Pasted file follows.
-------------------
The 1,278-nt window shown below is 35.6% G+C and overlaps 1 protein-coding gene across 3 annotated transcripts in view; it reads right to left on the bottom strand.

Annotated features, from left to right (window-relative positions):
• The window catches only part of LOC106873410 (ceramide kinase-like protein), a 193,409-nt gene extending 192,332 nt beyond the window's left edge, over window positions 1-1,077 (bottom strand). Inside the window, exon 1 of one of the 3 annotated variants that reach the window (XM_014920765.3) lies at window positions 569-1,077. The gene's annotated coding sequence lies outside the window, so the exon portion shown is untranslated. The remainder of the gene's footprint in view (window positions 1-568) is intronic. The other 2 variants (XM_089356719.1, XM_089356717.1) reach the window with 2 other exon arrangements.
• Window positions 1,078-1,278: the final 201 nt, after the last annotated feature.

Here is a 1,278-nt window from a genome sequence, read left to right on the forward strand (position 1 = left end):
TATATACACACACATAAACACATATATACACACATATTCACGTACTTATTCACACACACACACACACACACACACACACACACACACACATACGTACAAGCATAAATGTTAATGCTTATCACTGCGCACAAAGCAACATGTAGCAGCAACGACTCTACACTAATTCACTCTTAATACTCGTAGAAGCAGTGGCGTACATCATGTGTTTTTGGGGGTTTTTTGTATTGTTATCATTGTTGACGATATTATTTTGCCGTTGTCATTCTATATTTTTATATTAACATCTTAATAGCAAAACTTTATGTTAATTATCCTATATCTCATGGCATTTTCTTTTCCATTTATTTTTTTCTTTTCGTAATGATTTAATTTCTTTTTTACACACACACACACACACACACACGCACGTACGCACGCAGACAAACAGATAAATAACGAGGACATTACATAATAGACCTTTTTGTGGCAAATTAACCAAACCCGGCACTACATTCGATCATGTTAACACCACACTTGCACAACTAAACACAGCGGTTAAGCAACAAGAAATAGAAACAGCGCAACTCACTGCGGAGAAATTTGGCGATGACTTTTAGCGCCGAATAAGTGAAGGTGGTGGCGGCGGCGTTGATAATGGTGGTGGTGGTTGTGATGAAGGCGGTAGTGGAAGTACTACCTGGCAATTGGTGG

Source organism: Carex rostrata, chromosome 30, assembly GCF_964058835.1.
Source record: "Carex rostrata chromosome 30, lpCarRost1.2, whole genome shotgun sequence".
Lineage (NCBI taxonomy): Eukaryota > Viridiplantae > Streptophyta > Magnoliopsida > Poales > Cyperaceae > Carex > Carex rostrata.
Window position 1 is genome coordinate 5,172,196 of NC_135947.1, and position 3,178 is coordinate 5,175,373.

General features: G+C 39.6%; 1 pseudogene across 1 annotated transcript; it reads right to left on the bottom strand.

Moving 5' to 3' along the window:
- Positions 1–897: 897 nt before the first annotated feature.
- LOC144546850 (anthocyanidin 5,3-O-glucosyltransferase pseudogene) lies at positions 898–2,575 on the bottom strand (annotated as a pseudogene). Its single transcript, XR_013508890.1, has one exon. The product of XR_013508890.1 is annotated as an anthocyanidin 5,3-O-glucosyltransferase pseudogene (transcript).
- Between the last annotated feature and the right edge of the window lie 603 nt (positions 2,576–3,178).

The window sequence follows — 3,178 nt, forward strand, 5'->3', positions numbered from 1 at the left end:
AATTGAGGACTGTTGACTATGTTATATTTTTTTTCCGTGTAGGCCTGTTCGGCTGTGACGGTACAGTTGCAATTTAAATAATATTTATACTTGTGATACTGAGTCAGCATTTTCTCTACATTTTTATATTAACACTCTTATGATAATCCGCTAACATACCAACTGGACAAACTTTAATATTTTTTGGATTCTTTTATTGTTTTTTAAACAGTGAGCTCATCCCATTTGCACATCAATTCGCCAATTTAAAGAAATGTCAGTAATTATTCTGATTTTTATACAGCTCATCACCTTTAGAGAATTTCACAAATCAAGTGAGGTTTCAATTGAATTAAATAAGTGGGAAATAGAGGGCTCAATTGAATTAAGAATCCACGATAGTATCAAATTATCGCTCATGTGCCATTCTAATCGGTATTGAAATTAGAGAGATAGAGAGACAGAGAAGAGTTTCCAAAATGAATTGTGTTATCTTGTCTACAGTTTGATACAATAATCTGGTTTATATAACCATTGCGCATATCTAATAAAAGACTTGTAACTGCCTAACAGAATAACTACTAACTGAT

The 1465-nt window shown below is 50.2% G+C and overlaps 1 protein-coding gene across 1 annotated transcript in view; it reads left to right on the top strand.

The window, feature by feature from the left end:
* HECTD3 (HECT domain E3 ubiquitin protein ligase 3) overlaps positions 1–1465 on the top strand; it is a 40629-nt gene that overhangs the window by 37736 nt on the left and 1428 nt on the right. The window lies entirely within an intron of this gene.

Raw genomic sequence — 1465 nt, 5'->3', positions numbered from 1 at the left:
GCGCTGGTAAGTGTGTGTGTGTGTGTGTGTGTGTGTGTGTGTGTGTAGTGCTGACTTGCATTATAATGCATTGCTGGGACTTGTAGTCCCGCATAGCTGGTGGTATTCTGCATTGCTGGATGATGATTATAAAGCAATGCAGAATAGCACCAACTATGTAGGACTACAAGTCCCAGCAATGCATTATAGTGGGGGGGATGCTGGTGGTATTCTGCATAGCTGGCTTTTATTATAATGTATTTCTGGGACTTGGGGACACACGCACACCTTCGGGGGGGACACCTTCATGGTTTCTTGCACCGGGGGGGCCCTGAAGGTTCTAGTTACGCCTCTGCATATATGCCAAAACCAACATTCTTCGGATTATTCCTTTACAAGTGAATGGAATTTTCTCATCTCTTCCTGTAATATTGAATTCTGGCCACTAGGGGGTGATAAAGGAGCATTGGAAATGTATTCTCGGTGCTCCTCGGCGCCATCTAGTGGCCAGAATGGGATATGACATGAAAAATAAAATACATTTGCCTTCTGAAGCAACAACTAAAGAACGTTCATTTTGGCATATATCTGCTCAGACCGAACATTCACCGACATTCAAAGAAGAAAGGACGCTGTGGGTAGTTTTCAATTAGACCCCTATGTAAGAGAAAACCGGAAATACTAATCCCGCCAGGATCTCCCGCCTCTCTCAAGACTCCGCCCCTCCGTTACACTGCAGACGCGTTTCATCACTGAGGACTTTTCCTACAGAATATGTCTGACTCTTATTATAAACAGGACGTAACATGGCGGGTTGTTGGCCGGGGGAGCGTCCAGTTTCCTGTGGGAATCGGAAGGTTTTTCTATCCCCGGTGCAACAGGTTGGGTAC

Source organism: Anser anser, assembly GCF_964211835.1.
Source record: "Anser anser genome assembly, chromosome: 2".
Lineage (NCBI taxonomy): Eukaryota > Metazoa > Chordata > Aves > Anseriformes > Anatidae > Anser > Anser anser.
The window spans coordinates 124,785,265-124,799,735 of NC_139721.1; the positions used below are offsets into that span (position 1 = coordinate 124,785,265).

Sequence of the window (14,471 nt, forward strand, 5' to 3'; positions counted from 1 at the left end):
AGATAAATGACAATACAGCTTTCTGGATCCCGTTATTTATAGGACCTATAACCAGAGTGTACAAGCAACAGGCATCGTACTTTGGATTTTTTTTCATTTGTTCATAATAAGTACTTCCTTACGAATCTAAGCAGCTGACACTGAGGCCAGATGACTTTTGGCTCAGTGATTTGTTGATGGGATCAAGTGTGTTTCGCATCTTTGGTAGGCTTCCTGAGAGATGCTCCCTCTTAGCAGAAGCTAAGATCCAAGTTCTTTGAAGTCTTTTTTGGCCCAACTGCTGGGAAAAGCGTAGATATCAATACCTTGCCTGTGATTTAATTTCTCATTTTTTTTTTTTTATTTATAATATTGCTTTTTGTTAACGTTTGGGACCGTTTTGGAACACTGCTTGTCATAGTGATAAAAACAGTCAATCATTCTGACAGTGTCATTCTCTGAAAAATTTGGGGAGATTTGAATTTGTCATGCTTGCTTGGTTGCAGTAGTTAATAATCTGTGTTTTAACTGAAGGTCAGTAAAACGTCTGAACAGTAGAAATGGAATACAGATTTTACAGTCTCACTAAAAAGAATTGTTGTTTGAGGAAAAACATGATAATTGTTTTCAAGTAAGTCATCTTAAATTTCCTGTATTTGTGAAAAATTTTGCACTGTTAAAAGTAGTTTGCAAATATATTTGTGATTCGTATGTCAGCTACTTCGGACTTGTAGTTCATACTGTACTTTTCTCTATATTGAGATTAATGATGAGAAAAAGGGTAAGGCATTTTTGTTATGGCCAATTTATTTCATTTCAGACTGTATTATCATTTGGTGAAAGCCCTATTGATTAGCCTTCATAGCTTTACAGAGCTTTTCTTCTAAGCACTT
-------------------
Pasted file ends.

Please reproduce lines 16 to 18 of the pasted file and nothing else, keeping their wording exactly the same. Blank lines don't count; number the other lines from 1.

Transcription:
The window sequence follows — 3,178 nt, forward strand, 5'->3', positions numbered from 1 at the left end:
AATTGAGGACTGTTGACTATGTTATATTTTTTTTCCGTGTAGGCCTGTTCGGCTGTGACGGTACAGTTGCAATTTAAATAATATTTATACTTGTGATACTGAGTCAGCATTTTCTCTACATTTTTATATTAACACTCTTATGATAATCCGCTAACATACCAACTGGACAAACTTTAATATTTTTTGGATTCTTTTATTGTTTTTTAAACAGTGAGCTCATCCCATTTGCACATCAATTCGCCAATTTAAAGAAATGTCAGTAATTATTCTGATTTTTATACAGCTCATCACCTTTAGAGAATTTCACAAATCAAGTGAGGTTTCAATTGAATTAAATAAGTGGGAAATAGAGGGCTCAATTGAATTAAGAATCCACGATAGTATCAAATTATCGCTCATGTGCCATTCTAATCGGTATTGAAATTAGAGAGATAGAGAGACAGAGAAGAGTTTCCAAAATGAATTGTGTTATCTTGTCTACAGTTTGATACAATAATCTGGTTTATATAACCATTGCGCATATCTAATAAAAGACTTGTAACTGCCTAACAGAATAACTACTAACTGAT

The 1465-nt window shown below is 50.2% G+C and overlaps 1 protein-coding gene across 1 annotated transcript in view; it reads left to right on the top strand.